This Bat Locator App Will Make You a Citizen Scientist

This Bat Locator App Will Make You a Citizen Scientist

Ooh! Did you hear that feeding buzz? That was fantastic. Do you see them? Wow! Danielle Gustafson is something of a citizen scientist Not a scientist per se, but someone who voluntarily
collects data, that’s necessary for the study and conservation of species She also leads people on walks in New York’s Central Park to observe and understand the only flying
mammal in the world: Bats. Did you also just know it was going to be bats? That was going to be your thing? Of course not. Of course not. Who picks bats? You did. Or maybe bats picked me. Bats suffer from incredibly bad PR. There are a lot of Dracula connotations And vampire bat connotations Well Batman seems like it actually does a few good
things for the bats, except when they’re actually on screen. Pretty much anything you wanna know about
bats and New York it hasn’t been studied Poor bats. They’re so poorly studied. The citizen scientist movement around bats
and other creatures Is being lifted by a small audio technology company called Wildlife Acoustics We listen to birds, we listen to frogs We listen to bats, we listen to whales Our customers are on the front lines watching major shifts with warming climates and sort of the movement of species now finding
broader ranges where they didn’t use to have, and what effect that has on the ecosystem. Recently, they’ve turned their attention
on hobbyists and citizen scientists The bat detectors that we have now used to cost thousands and thousands of dollars,
and only professionals had them. Wildlife Acoustics makes a range of listening
devices and apps for iOS and Android Like Song Sleuth, a five dollar app that’s
like the Shazam for birdsong And one of their recent releases, the Echo
Meter Touch 2, is basically the Shazam for bats For $179, you can plug in this little accessory,
hold it up to a night sky, and listen for bats The free app that comes with them can identify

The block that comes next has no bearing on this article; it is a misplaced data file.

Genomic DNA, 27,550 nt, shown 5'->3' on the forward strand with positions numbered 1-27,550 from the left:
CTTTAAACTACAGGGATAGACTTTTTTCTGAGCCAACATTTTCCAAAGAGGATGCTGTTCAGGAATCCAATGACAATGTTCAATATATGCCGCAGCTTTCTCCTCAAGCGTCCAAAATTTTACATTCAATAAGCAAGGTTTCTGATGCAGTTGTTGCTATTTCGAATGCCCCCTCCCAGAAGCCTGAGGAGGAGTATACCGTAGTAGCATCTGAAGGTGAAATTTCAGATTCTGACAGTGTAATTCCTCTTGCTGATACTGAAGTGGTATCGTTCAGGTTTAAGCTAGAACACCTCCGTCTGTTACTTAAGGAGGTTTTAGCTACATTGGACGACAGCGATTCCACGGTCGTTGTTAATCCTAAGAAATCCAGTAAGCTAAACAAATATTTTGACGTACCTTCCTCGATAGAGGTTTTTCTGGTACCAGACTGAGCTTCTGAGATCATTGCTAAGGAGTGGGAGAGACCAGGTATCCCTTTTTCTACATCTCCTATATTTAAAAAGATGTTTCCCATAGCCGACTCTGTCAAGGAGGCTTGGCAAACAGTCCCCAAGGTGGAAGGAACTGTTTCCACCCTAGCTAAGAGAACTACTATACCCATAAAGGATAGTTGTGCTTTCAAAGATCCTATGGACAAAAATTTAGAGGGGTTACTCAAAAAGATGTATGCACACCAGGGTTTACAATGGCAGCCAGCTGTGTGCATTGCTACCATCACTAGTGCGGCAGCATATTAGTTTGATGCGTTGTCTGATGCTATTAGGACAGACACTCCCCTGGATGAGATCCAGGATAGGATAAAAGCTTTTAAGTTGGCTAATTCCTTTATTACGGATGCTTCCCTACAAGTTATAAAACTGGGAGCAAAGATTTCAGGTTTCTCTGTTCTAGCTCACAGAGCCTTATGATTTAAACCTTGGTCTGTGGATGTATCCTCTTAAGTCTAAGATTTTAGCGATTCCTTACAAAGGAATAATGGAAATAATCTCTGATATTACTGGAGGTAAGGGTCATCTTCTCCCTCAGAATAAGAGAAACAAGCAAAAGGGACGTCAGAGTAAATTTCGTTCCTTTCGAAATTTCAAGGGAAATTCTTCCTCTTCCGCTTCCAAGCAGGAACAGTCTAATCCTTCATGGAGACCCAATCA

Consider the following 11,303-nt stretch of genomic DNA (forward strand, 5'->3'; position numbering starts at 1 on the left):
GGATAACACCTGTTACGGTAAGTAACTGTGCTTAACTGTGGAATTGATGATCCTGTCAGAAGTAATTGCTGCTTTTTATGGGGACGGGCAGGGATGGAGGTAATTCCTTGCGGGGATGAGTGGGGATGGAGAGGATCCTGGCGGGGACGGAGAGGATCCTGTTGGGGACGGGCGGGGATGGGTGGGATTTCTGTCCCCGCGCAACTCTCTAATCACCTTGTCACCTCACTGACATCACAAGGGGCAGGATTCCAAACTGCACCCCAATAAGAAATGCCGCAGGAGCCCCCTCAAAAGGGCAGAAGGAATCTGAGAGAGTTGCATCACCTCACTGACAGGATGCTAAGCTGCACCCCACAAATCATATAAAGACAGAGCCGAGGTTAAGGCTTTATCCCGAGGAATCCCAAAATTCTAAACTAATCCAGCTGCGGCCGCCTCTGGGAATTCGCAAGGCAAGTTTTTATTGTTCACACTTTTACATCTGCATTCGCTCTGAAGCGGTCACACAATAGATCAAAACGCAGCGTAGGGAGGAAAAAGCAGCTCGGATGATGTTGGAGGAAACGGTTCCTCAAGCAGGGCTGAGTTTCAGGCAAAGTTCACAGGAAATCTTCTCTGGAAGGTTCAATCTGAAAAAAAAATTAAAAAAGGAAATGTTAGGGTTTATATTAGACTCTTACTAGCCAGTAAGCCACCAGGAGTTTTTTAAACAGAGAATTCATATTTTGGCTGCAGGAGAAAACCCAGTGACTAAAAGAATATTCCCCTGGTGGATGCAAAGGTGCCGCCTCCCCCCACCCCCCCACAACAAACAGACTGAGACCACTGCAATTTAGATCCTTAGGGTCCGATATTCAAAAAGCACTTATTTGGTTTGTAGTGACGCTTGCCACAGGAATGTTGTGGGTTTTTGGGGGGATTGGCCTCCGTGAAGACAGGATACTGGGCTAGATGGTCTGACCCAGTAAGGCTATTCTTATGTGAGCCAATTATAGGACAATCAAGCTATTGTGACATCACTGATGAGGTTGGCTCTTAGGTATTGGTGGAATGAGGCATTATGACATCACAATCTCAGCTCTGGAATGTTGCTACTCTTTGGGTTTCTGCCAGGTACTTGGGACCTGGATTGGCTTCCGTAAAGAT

them based on the way they echolocate, because all nine species of bats in New York
echolocate in different ways. And for that reason, did you know that’s
why they all have different ears, to catch sonar in different ways? Some bats are echo locating over 100 kilohertz Or 150 kilohertz So it’s way beyond our range of hearing,
and it’s way beyond most microphones and electronics by design. The device brings it down to a frequency that
the human ear can hear, and that’s how you know when to look up And as they get closer and closer to a prey
item, they start echolocating faster and faster and in the very end, when they’re right
on top of the moth, it sounds a little bit like somebody giving
you the raspberry So it’s like tch-tch-tch-tch-tch Plllfffffttt!!! It’s incredibly cool. So far there’s no public database where
citizen scientists can upload their data Thought both Danielle, through her nonprofit
Bat Conservation International And Wildlife Acoustics say it’s something
they want to create I will also say I had kind of a dream to have many people conducting bat walks so kind of like it becoming a thing. So just so you know it’s a thing in England People over there figured out it’s kind
of fun to listen to bats, because once you’ve done it, it’s kind of addictive. It hasn’t exactly caught on but I’m thinking
this technology, the new technology, mobile technology, could change everything.


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    Patrick Kitts

    Unfortunately it's hard to get over that negative pr. Even without it, you're still talking about a beady-eyed, airborne, nocturnal creature, often equipped with fangs, that darts around squeaking through the night sky like a wild zephyr and sleeps hanging upside down. The cuteness factor isn't entirely missing. It's just a bit overshadowed. Unfairly so, if you think about it. We have, for example, the universally endearing "teddy bear", but I don't recall ever seeing or hearing of a "teddy bat", "pooh bat" "honey bat" or "sugar bat".Disney or Pixar studios could help here. They've done it with rats, beasts, hunchbacks, operatic phantoms and other so-called monsters.

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